Access: good & bad
some designs begin with good
intentions but end up producing
lots of disabling barriers.
Some projects prioritise artistic vision
above access, and make it very difficult
for disabled people
Good design has
a vision and accessibility
Shared surfaces may look pedestrian friendly, but they cause lots of problems for disabled people.
Imagine the scene left, after rainfall – posts, bike stands, pavements and roads all look the same dark grey, people with visual impairments cannot tell where obstacles or hazards are.
Disabled Access is about people’s attitudes
as well as barrier free buildings and spaces
Articles and Information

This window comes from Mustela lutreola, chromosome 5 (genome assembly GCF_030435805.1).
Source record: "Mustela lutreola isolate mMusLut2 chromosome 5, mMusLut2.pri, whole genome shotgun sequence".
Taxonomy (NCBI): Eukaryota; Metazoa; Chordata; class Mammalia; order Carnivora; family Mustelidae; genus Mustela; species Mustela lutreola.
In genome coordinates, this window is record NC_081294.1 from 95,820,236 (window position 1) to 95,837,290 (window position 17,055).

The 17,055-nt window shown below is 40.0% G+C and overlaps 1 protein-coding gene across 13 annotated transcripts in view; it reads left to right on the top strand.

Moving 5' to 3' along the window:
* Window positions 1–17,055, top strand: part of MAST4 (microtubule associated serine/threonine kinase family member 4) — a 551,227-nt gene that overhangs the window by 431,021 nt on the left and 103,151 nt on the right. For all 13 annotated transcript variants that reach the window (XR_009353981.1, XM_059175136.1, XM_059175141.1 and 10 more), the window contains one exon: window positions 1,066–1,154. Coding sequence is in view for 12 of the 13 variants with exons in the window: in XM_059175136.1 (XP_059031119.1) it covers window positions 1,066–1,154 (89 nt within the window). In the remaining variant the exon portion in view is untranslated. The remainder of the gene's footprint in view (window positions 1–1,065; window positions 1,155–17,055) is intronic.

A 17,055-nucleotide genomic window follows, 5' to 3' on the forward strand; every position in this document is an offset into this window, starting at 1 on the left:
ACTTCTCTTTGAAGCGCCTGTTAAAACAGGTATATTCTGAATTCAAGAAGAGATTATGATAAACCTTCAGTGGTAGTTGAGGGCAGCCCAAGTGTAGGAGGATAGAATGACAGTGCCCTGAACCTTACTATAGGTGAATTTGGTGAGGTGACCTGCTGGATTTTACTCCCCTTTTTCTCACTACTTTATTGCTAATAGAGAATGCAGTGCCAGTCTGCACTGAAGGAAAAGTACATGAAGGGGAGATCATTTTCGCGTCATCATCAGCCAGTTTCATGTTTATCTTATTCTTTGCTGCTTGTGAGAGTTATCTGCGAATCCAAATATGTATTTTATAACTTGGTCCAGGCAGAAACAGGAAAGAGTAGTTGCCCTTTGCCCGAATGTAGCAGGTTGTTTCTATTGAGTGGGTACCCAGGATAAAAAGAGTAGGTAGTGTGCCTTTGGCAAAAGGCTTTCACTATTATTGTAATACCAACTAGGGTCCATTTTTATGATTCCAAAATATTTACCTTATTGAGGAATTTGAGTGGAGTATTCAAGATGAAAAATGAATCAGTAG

Explore the world of accessibility through a series or articles and examples of good and bad design
The steps above may look pleasing to the eye, but where are the handrails for people with mobility impairments (and children) where is a sloped alternative for wheelchair users (and people with pushchairs, trollies etc), and how can you tell where the edge is unless...
Signs should be easy to see, easy to read, concise, consistent across a site or organisation, and only used when necessary. Often signs are either too small and difficult to see, or there are so many, you can't find the one you want. Signs are easiest to read if they...
Signs should be: Clear; Concise; Consistent; Only used when necessary. Most signs can be divided into four groups: Getting Around; Direction; Location; Safety. Some basic guidelines on signs: The location of the sign needs to be where it can most easily be...
Walk around any UK town or city today and you will see tactile surfaces. They are there to help visually impaired people to know about potential hazards and amenities, and when they are used correctly they can be a real help, but often the wrong tactile surface is...